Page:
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Monument to Joseph Thomson
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Thornhill (Scottish Gaelic : Bàrr na Driseig) is a town in the Mid Nithsdale area of Dumfries and Galloway, Scotland, south of Sanquhar and north of Dumfries on the main A76 road. Thornhill sits in the Nithsdale valley with the Carsphairn and Scaur range to the west and the Lowther hills to the east. It was initially a small village, planned and built in 1717 on the Queensberry Estate on the road linking Dumfries to Glasgow. The Earl of Queensberry initially named the village 'New Dalgarnock' however the name did not achieve popular approval.
Dumfries and Galloway is one of 32 unitary council areas of Scotland and is located in the western Southern Uplands. It comprises the historic counties of Dumfriesshire, Stewartry of Kirkcudbright and Wigtownshire, the latter two of which are collectively known as Galloway. The administrative centre is the town of Dumfries.
Scotland is a country that is part of the United Kingdom. It covers the northern third of the island of Great Britain, with a border with England to the southeast, and is surrounded by the Atlantic Ocean to the north and west, the North Sea to the northeast, the Irish Sea to the south, and more than 790 islands, including the Northern Isles and the Hebrides.
Sanquhar is a town on the River Nith in Dumfries and Galloway, Scotland. It lies north of Thornhill and west of Moffat. It is a former Royal Burgh.
The town is primarily comprised a grid pattern with the main street of Drumlanrig Street (the A76), East and West Morton Streets, New Street, Townhead Street and Gill Road (the A702).
The town is near Drumlanrig Castle, a 17th-century turreted mansion once the ancient Douglas stronghold, now home to the Duke of Buccleuch and Queensberry. The grounds contain Tibbers Castle which was founded in the 12th or 13th century.
Drumlanrig Castle is situated on the Queensberry Estate in Dumfries and Galloway, Scotland. The category A listed castle is the Dumfriesshire home of the Duke and Duchess of Buccleuch and Queensberry.
Tibbers Castle is a motte-and-bailey castle overlooking a ford across the River Nith in Dumfries and Galloway, Scotland. To the east is the village of Carronbridge and to the north west is a 16th-century country house, Drumlanrig Castle.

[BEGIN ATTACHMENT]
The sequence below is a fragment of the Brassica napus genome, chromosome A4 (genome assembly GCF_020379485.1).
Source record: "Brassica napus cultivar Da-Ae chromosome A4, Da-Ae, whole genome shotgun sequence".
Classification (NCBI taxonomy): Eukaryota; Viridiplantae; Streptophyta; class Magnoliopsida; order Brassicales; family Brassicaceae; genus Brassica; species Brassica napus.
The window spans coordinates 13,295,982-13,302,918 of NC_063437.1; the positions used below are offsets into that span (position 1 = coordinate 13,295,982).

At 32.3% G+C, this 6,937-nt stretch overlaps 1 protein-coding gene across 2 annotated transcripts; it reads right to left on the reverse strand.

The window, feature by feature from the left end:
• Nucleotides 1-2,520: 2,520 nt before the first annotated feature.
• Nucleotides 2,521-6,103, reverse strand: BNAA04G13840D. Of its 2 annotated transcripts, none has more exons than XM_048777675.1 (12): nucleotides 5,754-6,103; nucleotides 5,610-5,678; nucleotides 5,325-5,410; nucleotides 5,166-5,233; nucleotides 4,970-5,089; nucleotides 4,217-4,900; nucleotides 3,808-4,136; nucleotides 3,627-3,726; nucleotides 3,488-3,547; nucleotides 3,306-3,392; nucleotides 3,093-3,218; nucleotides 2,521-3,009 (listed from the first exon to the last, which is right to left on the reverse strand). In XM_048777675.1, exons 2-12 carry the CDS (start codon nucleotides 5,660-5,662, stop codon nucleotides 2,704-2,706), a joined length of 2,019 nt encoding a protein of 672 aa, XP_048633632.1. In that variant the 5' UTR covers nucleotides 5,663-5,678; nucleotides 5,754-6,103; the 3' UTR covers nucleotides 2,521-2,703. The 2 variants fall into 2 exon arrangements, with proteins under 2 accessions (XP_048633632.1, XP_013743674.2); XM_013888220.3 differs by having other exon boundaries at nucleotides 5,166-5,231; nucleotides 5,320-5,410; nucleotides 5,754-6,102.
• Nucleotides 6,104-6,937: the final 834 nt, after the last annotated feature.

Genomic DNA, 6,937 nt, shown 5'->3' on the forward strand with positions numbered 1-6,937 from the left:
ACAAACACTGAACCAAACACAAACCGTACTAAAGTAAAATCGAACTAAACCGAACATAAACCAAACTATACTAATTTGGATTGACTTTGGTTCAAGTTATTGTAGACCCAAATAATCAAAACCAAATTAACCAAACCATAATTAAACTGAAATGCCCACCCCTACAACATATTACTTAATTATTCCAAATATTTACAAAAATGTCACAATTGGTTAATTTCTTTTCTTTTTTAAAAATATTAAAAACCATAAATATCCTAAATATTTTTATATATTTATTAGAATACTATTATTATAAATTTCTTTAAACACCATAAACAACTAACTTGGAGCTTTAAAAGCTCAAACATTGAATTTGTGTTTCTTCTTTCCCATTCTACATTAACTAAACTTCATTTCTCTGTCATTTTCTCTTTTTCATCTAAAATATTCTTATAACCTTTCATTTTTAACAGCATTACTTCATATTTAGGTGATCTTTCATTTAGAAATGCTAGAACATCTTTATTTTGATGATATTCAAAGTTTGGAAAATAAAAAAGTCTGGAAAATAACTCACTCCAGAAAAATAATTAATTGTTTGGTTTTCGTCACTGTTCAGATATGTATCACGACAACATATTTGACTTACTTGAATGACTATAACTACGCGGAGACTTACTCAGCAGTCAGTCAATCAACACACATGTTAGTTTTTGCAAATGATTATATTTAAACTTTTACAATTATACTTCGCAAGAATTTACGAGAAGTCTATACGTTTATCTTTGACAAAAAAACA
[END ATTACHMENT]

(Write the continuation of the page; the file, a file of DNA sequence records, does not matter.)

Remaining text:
The most recently published Census data from 2001 puts the population at 1,512 inhabitants.
The town's bus service is operated by the South West of Scotland Transport Partnership (SWESTRANS)incorporating a number of local and national operators.
Thornhill railway station, closed in 1965, is on the old Glasgow and South Western main line from Carlisle and Dumfries to Kilmarnock and Glasgow. The nearest train stations are located in Dumfries or Sanquhar.
Thornhill is a closed station. It served the country town of Thornhill in Dumfries and Galloway. The station site is a mile or so from the town. Four miles north of Thornhill is Drumlanrig Castle, home to the Duke of Buccleuch and Queensberry. The Glasgow and South Western main line rail route between Kilmarnock and Dumfries is forced to make a long detour to the east of Thornhill and through a long tunnel, rather than the more logical route nearer Thornhill town centre and up the Nith Valley, so as not to be seen from the Buccleuch estate. The distance of the station from Thornhill may be one reason that passenger use was light and stopping services ended in 1965. There was formerly a busy livestock market near to the station, which eventually closed around 2001.
Carlisle railway station, or Carlisle Citadel, is a Grade II* listed railway station serving the city of Carlisle, Cumbria, England. It is on the West Coast Main Line, 102 miles (164 km) south east of Glasgow Central, and 299 miles (481 km) north north west of London Euston. It is the northern terminus of the Settle and Carlisle Line, a continuation of the Midland Main Line from Leeds, Sheffield and London St Pancras. It is so named because it is adjacent to Carlisle Citadel, a former medieval fortress.
Kilmarnock is a large burgh in East Ayrshire, Scotland, with a population of 46,350, making it the 15th most populated place in Scotland and the second largest town in Ayrshire. The River Irvine runs through its eastern section, and the Kilmarnock Water passes through it, giving rise to the name 'Bank Street'.
In 2016 the local community council distributed a survey, and residents showed overwhelming support of the re-opening of the station. Recently a community action plan was released, which outlined the next steps for village development, and the station's redevelopment is a current goal for the village.
The recently rebuilt school gained its name, Wallace Hall Academy, on amalgamation with the nearby Closeburn school of that name. The original Closeburn school was founded in 1723 by John Wallace, a merchant in Glasgow and native of Closeburn.